09-19-2019 10:36 PM - edited 09-22-2019 05:31 PM
I noticed something unusual when simulating a design that uses a Xilinx PLL (simulated with unisims). Here's a minimal example that demonstrates the effect:
`default_nettype none `include "PLLE2_BASE.v" `include "PLLE2_ADV.v" `include "glbl.v" `timescale 1ns/1ps module top; reg base_clk = 0; reg fst_clk = 0; wire clk_fb; wire pll_lock; wire clk_100mhz; PLLE2_BASE #( .CLKFBOUT_MULT (24), .DIVCLK_DIVIDE (1), .CLKOUT0_DIVIDE (8), .CLKIN1_PERIOD (30) ) PLLE2_BASE_120mhz ( .CLKOUT0 (clk_100mhz), .LOCKED (pll_lock), .CLKIN1 (base_clk), .RST (1'b0), .CLKFBOUT (clk_fb), .CLKFBIN (clk_fb) ); reg cond = 1'b0; reg some_reg = 1'b0; reg other_reg = 1'b0; always #15 base_clk = !base_clk; always #5 fst_clk = !fst_clk; initial begin $dumpfile("top.vcd"); $dumpvars(0, top); #10000 $finish; end always @(posedge base_clk) begin if (pll_lock) cond <= 1'b1; end always @(posedge fst_clk) begin if (pll_lock) if (cond) some_reg <= 1'b1; end always @(posedge clk_100mhz) begin if (cond) other_reg <= 1'b1; end endmodule
And here's a screenshot of the corresponding waveform:
The interesting part is from 2775ns to 2785ns. I've got 3 clocks here: (1) the base clock, (2) a clock that is 3 times faster generated with an always delay, and (3) a PLL derived clock from the base clock with the same frequency and phase shift as the 2nd clock. Why does other_reg register the new value at 2775ns instead of at 2785ns like some_reg? Since base_clk and clk_100mhz are fully synchronous (right?) shouldn't other_reg see a 0 at it's input? Have I triggered a race condition somehow or otherwise misused the simulation? How would this behave in actual hardware?
09-26-2019 02:23 AM
Yes, it looks a race condition issue.
I'd suggest that you don't change 'cond' at the same time as rising_edge clk.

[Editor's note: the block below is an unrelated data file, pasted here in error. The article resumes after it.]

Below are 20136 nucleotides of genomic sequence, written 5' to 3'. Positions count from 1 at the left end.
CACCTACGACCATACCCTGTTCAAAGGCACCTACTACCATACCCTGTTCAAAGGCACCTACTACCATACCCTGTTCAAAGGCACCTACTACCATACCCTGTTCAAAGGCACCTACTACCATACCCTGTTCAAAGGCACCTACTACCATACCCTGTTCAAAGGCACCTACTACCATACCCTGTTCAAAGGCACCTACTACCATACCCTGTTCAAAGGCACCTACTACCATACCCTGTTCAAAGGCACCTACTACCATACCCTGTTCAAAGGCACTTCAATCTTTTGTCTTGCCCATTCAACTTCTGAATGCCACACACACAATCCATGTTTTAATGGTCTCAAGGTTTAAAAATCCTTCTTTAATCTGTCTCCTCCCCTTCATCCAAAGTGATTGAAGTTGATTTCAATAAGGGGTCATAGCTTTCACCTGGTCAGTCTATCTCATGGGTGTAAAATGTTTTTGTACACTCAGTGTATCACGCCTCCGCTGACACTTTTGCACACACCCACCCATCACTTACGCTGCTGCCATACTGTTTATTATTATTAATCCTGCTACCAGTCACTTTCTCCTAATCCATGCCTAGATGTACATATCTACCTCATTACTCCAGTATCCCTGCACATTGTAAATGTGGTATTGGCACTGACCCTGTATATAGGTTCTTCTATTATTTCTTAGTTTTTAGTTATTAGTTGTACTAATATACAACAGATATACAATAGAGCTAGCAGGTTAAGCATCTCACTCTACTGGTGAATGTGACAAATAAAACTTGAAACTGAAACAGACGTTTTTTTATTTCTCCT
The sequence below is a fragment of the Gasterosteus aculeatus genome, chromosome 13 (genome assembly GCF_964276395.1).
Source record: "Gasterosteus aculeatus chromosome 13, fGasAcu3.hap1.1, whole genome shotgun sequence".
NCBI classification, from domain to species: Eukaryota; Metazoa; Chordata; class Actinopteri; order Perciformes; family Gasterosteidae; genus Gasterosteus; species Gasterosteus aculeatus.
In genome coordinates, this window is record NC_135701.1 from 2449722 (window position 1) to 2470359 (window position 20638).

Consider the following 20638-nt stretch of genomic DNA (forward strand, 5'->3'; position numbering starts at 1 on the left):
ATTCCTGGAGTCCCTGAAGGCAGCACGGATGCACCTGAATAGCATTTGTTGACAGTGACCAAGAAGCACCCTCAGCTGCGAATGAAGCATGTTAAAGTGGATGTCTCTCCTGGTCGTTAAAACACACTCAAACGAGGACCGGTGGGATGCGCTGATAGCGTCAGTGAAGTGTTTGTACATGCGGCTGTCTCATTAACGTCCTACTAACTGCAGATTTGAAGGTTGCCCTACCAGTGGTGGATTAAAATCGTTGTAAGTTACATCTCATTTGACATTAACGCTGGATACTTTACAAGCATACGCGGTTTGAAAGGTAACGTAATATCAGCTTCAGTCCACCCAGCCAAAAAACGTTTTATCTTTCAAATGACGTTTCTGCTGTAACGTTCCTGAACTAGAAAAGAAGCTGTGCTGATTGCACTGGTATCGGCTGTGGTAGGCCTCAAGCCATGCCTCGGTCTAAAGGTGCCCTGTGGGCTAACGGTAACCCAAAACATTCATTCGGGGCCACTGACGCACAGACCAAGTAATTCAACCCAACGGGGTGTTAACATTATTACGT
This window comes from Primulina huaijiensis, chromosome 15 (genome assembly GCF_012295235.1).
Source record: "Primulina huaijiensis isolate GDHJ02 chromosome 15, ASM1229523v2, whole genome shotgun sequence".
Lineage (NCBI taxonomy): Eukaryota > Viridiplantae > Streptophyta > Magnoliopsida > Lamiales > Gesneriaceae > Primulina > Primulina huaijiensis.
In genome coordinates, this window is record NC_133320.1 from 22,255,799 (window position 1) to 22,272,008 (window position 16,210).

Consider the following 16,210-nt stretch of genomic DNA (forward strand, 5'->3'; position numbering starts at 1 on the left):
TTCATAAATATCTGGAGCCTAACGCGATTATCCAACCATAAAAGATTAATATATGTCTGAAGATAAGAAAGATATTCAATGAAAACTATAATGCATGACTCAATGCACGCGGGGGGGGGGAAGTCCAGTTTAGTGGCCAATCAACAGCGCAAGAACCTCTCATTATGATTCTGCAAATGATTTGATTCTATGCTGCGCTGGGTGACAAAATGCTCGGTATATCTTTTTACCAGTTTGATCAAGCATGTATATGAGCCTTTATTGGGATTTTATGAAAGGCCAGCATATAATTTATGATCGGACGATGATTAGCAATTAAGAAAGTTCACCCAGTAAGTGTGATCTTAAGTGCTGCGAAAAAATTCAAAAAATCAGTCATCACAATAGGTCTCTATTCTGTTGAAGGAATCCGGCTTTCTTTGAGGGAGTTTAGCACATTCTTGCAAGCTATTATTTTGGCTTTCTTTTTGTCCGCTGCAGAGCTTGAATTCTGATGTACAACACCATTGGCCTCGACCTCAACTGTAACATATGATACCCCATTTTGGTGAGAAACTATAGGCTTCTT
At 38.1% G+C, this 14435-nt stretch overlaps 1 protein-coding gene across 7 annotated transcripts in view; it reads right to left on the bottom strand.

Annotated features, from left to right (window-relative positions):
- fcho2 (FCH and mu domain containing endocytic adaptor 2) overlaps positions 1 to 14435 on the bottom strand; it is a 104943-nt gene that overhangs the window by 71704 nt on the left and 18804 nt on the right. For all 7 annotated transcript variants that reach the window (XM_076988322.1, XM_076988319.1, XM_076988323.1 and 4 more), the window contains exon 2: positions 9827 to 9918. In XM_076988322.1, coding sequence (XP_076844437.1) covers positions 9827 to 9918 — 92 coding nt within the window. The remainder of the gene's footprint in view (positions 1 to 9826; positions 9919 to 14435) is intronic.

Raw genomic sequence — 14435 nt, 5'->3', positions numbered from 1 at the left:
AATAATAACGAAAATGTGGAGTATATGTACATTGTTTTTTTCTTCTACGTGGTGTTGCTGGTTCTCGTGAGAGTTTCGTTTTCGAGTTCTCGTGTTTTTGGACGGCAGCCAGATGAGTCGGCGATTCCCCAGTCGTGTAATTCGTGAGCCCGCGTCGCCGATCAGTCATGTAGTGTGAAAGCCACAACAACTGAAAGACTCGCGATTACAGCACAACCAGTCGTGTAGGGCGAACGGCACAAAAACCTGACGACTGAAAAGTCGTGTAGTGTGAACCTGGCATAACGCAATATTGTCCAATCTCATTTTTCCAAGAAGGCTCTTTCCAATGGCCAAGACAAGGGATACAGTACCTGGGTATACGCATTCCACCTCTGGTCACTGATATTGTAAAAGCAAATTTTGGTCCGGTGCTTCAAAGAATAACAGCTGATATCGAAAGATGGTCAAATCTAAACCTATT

09-26-2019 09:42 AM - edited 09-26-2019 09:43 AM
Thanks for the reply @graces . Would you mind explaining why this is a race condition? Since the PLL is locked with the base clock, the edges should occur simultaneously (or at least the timing difference would be much less than the propagation delay of a register). So, I don't see how there's any worry that cond violates the hold timing requirement of other_reg. In any event, I thought this was the main point of using a PLL. Or, is it the case that PLL locking doesn't really provide any guarantee of synchronization? By the way, I've asked a related question here (albeit in general terms, not Xilinx-specific) and people seem to echo my thinking that this shouldn't create a race condition. Thanks.
09-26-2019 03:59 PM
Another thing: if it truly were a race condition wouldn't the simulator decide the outcome based on if cond changed before the clock edge? However, this is not the case: if you run that simulation and zoom in on the clock edge, cond and the clock edge occur at the exact same picosecond (the simulation has picosecond resolution). I belive nonblocking assignments all have to occur at the same time unit (correct?). In which case this shouldn't be reading the new value of cond. Maybe the PLL simulation file uses blocking and non-blocking assignments incorrectly?
09-26-2019 06:12 PM
When you change data and clock at the same time, event based simulators may schedule delta events differently, which may result in unexpected result. This is typically seen in behavioral simulation.
You may take a look at UG900, pg228, section "Race Conditions and Delta Cycles".
You should also be able to find quite a few resources online if you search the topic. In Modelsim, you can view the delta events in List window.